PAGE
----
While it’s no surprise that the global economic crisis has derailed U.S. gains in preschool expansion, the trends are made more worrisome because states are continuing to scale back long-planned prekindergarten expansions or debating further cuts, said Mr. Barnett.
In addition, one out of seven children has an unemployed parent, meaning more families now qualify for programs whose eligibility is determined by income, he said.
“Even a state that is flat [in its spending] or has a small increase may not be keeping pace,” Mr. Barnett said.
The findings come as hope for a new federal investment in early-childhood education suffered a setback. Money for President Barack Obama’s proposed Early Learning Challenge Fund did not come through in the remaking of the health-care system and an overhaul of the federal student-loan program in March. The fund would have provided competitive grants to help states both create and improve the quality of services for children from birth to age 5 who are deemed at risk.
Looking to ESEA
Marci Young, a project director with the Washington-based Pew Center on the States, said she hopes that Congress will add money and incentives to build on state investments in prekindergarten as part of the reauthorization of the Elementary and Secondary Education Act. “As findings in the NIEER Yearbook underscore, state-funded prekindergarten programs are facing increased challenges,” Ms. Young said.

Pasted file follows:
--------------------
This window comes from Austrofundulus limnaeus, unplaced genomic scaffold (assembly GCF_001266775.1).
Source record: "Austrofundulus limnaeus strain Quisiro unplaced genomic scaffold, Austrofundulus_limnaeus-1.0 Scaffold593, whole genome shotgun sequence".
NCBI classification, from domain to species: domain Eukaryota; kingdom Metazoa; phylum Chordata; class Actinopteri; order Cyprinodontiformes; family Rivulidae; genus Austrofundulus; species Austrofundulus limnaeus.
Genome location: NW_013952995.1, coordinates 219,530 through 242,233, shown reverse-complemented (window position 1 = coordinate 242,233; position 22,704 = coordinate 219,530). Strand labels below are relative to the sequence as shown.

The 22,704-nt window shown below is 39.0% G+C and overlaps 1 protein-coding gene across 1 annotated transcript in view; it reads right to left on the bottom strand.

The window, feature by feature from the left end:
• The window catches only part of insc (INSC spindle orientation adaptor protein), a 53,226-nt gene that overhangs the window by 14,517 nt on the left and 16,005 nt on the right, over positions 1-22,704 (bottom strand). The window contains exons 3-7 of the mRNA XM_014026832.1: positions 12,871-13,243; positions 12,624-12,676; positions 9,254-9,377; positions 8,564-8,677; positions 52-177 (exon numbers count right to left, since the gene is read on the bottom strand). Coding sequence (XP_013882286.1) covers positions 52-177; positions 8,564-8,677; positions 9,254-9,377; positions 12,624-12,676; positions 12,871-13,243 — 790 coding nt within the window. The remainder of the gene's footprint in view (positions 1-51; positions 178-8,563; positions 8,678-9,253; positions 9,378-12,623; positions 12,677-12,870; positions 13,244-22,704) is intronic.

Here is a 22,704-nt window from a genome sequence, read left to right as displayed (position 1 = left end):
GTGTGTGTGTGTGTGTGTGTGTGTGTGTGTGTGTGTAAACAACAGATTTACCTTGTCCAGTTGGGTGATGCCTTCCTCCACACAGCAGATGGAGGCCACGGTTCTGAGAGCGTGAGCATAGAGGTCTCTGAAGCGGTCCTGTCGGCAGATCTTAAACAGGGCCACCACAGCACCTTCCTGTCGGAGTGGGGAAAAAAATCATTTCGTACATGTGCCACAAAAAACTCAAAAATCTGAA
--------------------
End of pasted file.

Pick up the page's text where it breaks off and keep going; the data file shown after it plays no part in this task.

The survey also found:
• Twenty-three of 38 states with state-funded preschool failed to meet NIEER benchmarks for teacher qualifications, and 26 failed to meet the benchmark for assistant teacher qualifications.
• Six states have programs that meet fewer than half the benchmarks for quality standards. States failing to meet most benchmarks include California, Florida, and Texas, three of the four states with the largest numbers of children enrolled.
• Oklahoma is the only state that offers a high-quality preschool education to every child by age 4.
• Illinois, Vermont, and New Jersey lead the nation in serving children at age 3.
Barbara Bowman, who has served as a consultant to U.S. Education Department Secretary Arne Duncan, said the NIEER report underscored the difficulty of getting more resources behind early-childhood education on a state level. “We can’t improve schools and outcomes for children without high-quality early-childhood education,” Ms. Bowman said. “But so many states are in hazardous financial shape they can’t do anything for early childhood right now.”
Ms. Bowman said she is convinced that neither President Obama nor Mr. Duncan have given up hope that challenge grants will be funded, and that they remain committed to a vision of more expansive funding for early-childhood initiatives. “It’s worrisome that it has taken so long,’’ she said. “No one expected this financial mess we are in. We were hoping we could do both health care and early childhood, but we understand the political realities. There will be some hard times before this is straightened out, but if we don’t take care of the early-childhood component, children will start out at a disadvantage.”